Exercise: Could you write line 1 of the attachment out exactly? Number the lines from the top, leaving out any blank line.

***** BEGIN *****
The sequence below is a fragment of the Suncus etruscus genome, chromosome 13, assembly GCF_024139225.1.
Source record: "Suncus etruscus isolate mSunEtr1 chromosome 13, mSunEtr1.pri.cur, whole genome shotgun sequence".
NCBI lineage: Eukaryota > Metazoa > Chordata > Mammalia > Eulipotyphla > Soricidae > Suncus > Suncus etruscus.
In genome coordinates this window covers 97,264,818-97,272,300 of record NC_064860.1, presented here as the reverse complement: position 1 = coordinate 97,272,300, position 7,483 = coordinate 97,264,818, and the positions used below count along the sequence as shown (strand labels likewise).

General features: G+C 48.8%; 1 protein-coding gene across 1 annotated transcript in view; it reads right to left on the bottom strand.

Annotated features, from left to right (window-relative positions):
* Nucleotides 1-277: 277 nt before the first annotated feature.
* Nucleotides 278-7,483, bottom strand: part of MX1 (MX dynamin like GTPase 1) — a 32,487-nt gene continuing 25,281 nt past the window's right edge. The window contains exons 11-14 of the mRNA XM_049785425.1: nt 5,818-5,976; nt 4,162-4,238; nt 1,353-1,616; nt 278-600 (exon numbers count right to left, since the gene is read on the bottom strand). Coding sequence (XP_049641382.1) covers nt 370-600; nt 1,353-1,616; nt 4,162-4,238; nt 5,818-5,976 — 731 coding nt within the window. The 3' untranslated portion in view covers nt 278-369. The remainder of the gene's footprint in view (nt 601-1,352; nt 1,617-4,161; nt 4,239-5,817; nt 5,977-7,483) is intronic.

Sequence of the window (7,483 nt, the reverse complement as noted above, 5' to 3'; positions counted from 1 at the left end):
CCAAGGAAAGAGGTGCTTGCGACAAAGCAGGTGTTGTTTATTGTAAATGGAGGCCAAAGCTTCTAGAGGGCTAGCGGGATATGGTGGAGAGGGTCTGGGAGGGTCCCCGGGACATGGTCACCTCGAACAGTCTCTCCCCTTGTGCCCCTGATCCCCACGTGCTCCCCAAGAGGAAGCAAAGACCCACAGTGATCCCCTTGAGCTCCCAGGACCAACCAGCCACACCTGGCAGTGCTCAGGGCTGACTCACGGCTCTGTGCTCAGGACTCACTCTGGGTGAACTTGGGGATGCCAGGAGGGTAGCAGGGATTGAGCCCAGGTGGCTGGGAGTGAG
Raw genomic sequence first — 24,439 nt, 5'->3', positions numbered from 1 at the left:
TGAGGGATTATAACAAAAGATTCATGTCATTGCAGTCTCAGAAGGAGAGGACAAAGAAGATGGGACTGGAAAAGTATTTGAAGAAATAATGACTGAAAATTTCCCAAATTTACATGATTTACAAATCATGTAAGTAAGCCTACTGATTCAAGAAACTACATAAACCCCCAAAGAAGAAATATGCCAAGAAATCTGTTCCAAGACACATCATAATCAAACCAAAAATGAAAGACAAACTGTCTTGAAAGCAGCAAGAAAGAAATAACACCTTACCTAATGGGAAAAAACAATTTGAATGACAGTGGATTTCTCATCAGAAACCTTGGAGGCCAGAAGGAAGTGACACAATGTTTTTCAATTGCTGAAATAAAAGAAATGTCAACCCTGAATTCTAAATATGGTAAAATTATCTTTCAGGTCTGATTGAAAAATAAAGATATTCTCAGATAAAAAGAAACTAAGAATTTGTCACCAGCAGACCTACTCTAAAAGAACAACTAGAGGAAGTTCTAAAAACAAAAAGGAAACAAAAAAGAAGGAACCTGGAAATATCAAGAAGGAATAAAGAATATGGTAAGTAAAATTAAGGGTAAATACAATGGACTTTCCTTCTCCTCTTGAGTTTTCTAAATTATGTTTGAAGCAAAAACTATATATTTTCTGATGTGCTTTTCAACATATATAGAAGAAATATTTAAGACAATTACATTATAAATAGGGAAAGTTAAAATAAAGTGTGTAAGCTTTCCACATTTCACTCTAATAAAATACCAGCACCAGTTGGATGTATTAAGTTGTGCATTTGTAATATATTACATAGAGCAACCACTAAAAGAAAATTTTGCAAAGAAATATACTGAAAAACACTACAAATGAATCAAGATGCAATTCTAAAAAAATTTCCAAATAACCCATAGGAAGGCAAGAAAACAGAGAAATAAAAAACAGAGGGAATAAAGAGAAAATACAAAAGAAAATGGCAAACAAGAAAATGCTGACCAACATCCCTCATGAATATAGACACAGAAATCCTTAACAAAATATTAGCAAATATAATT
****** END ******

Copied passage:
The sequence below is a fragment of the Suncus etruscus genome, chromosome 13, assembly GCF_024139225.1.